How Carroll O'Connor Built a Better Bigot

"There's no question about it," said Carroll O'Connor in 1971. "Archie is a bigot."

At the time of his interview with The Vancouver Sun, O'Connor was filming the second season of All in the Family. By then, Archie Bunker was a known commodity. While he wasn't quite the cultural colossus he would grow to be, Archie and the rest of the cast were steadily climbing up the ratings ladder, building a word-of-mouth campaign on their way to being TV behemoths. Part of that ratings blitz was folks' interest in what Archie was going to say next. You just had to tune in to hear his latest epithet. 

Now, it's not easy staying on the cutting edge of bigotry, especially if you're an actor who holds no prejudice. For Carroll O'Connor, interviews about Archie were a chance to distance himself from the character and his beliefs. By all counts, O'Connor was a kind, even-keeled man with absolutely no hate in his heart. So how, then, did he so convincingly portray prejudice?

"I know a lot of Archies," O'Connor said. "He's a composite of a half-dozen men I know.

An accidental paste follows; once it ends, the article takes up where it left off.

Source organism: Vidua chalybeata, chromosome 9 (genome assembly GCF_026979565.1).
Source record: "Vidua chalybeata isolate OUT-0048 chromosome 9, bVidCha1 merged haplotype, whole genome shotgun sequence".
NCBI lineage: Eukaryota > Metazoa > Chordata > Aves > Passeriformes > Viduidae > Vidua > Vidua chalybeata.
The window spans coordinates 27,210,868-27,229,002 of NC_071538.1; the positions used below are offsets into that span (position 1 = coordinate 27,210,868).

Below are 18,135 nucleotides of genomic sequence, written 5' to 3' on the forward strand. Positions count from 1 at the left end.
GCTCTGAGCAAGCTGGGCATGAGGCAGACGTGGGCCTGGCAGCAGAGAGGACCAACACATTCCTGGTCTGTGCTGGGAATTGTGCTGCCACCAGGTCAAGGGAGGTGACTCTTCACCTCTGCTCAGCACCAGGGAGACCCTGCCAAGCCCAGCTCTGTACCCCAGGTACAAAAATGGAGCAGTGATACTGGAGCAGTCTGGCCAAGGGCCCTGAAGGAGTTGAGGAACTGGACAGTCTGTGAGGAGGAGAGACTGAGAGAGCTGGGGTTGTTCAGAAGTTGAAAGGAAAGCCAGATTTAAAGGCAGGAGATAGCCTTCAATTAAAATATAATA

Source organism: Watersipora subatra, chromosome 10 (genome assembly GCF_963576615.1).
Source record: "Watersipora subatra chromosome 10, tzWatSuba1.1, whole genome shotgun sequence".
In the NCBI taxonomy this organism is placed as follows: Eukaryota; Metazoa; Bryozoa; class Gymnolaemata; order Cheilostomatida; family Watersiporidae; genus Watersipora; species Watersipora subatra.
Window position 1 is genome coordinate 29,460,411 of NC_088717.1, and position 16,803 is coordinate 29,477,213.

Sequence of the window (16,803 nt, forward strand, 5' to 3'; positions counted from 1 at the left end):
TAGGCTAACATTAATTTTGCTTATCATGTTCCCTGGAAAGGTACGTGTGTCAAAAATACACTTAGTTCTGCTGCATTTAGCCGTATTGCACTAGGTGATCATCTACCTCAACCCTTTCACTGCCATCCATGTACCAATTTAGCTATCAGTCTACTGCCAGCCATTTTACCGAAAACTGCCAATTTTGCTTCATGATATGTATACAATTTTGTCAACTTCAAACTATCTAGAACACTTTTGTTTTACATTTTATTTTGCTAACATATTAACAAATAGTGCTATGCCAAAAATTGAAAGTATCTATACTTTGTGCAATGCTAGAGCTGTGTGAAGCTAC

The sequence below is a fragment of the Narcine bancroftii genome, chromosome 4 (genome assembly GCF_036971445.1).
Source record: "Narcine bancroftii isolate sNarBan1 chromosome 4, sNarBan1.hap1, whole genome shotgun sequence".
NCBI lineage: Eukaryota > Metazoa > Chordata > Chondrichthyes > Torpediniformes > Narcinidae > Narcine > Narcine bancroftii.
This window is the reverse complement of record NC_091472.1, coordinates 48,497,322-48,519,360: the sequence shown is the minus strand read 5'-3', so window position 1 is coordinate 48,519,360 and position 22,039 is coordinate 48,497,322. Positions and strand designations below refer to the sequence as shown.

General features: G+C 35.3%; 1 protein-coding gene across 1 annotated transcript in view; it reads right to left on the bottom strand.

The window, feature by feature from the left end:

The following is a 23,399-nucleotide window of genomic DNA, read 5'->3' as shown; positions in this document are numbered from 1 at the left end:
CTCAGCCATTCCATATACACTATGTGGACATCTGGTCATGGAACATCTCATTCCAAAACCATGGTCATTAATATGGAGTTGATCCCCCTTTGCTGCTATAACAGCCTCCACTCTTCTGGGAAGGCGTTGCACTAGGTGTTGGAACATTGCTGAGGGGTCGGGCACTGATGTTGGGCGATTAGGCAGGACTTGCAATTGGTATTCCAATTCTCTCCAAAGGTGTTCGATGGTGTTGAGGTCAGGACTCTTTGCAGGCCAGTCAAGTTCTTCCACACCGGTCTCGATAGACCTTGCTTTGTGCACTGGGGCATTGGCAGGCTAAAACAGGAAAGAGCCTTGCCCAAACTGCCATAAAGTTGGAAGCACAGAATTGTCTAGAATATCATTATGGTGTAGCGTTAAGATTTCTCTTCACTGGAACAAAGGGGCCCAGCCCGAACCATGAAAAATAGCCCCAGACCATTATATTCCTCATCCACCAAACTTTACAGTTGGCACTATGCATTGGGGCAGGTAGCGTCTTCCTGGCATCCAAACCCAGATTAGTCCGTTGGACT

"The producers are liberal with me as far as the script goes. I can throw in my own inflections and ideas."

It takes research to step into a character's shoes so believably. No matter how outlandish a character is, they're only as compelling as they are grounded. So, O'Connor rooted Archie Bunker in the reality he saw growing up.

"I was brought up in New York so I know the breed of bigots pretty well. New York is the most poisonous community in this country as far as bigotry is concerned.

"It has hostile little neighborhoods of Jewish, Irish, Italian, German, Greek, Black, and Puerto Rican. Each little group feared and hated the other until after the Second World War." 

That's also what makes Archie so watchable. He's awful, but he also contains within him so much humanity. He's our relative, or maybe our neighbor, and although we might disagree with him, ultimately, we're rooting for him to turn it all around.